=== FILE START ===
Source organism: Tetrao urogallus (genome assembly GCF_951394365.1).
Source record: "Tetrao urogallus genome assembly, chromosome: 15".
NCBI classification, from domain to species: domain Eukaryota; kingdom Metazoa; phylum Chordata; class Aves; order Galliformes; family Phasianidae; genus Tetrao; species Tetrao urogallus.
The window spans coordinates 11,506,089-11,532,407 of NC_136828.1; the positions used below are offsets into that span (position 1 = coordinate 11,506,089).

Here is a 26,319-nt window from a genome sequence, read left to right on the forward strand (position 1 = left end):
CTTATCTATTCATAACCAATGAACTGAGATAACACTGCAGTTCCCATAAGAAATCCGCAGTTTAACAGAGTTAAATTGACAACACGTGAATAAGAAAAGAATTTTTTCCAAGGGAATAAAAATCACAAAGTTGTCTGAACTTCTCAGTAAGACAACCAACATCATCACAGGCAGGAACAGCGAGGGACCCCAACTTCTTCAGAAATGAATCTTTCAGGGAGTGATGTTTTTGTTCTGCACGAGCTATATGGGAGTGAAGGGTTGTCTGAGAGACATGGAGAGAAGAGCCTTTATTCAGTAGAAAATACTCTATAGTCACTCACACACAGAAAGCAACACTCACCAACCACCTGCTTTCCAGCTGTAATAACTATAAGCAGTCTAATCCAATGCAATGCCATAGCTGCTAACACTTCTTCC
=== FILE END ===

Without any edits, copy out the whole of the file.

Source organism: Tetrao urogallus (genome assembly GCF_951394365.1).
Source record: "Tetrao urogallus genome assembly, chromosome: 15".
NCBI classification, from domain to species: domain Eukaryota; kingdom Metazoa; phylum Chordata; class Aves; order Galliformes; family Phasianidae; genus Tetrao; species Tetrao urogallus.
The window spans coordinates 11,506,089-11,532,407 of NC_136828.1; the positions used below are offsets into that span (position 1 = coordinate 11,506,089).

Here is a 26,319-nt window from a genome sequence, read left to right on the forward strand (position 1 = left end):
CTTATCTATTCATAACCAATGAACTGAGATAACACTGCAGTTCCCATAAGAAATCCGCAGTTTAACAGAGTTAAATTGACAACACGTGAATAAGAAAAGAATTTTTTCCAAGGGAATAAAAATCACAAAGTTGTCTGAACTTCTCAGTAAGACAACCAACATCATCACAGGCAGGAACAGCGAGGGACCCCAACTTCTTCAGAAATGAATCTTTCAGGGAGTGATGTTTTTGTTCTGCACGAGCTATATGGGAGTGAAGGGTTGTCTGAGAGACATGGAGAGAAGAGCCTTTATTCAGTAGAAAATACTCTATAGTCACTCACACACAGAAAGCAACACTCACCAACCACCTGCTTTCCAGCTGTAATAACTATAAGCAGTCTAATCCAATGCAATGCCATAGCTGCTAACACTTCTTCC